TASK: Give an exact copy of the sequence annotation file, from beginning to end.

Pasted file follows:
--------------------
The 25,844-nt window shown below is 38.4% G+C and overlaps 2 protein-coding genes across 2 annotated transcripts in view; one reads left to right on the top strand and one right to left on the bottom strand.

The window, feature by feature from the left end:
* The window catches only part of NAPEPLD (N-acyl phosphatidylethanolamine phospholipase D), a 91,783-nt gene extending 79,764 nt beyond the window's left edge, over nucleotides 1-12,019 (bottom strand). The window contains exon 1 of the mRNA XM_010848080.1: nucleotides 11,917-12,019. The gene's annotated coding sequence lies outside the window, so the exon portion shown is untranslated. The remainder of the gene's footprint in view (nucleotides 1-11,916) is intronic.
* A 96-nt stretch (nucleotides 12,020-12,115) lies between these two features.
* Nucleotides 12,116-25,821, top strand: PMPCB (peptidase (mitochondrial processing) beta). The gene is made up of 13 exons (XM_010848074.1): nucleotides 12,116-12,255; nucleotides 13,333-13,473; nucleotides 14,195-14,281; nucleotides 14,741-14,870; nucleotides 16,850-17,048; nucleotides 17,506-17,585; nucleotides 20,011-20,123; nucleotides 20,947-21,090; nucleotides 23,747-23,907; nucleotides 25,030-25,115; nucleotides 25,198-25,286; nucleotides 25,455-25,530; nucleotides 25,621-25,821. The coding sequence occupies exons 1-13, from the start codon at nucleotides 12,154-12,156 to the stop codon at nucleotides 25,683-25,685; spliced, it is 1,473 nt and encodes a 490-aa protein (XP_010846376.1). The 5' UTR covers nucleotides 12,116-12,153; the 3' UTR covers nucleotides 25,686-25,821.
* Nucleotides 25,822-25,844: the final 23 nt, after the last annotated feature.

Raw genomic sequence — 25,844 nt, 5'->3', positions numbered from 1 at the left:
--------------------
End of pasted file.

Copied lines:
The 25,844-nt window shown below is 38.4% G+C and overlaps 2 protein-coding genes across 2 annotated transcripts in view; one reads left to right on the top strand and one right to left on the bottom strand.

The window, feature by feature from the left end:
* The window catches only part of NAPEPLD (N-acyl phosphatidylethanolamine phospholipase D), a 91,783-nt gene extending 79,764 nt beyond the window's left edge, over nucleotides 1-12,019 (bottom strand). The window contains exon 1 of the mRNA XM_010848080.1: nucleotides 11,917-12,019. The gene's annotated coding sequence lies outside the window, so the exon portion shown is untranslated. The remainder of the gene's footprint in view (nucleotides 1-11,916) is intronic.
* A 96-nt stretch (nucleotides 12,020-12,115) lies between these two features.
* Nucleotides 12,116-25,821, top strand: PMPCB (peptidase (mitochondrial processing) beta). The gene is made up of 13 exons (XM_010848074.1): nucleotides 12,116-12,255; nucleotides 13,333-13,473; nucleotides 14,195-14,281; nucleotides 14,741-14,870; nucleotides 16,850-17,048; nucleotides 17,506-17,585; nucleotides 20,011-20,123; nucleotides 20,947-21,090; nucleotides 23,747-23,907; nucleotides 25,030-25,115; nucleotides 25,198-25,286; nucleotides 25,455-25,530; nucleotides 25,621-25,821. The coding sequence occupies exons 1-13, from the start codon at nucleotides 12,154-12,156 to the stop codon at nucleotides 25,683-25,685; spliced, it is 1,473 nt and encodes a 490-aa protein (XP_010846376.1). The 5' UTR covers nucleotides 12,116-12,153; the 3' UTR covers nucleotides 25,686-25,821.
* Nucleotides 25,822-25,844: the final 23 nt, after the last annotated feature.

Raw genomic sequence — 25,844 nt, 5'->3', positions numbered from 1 at the left: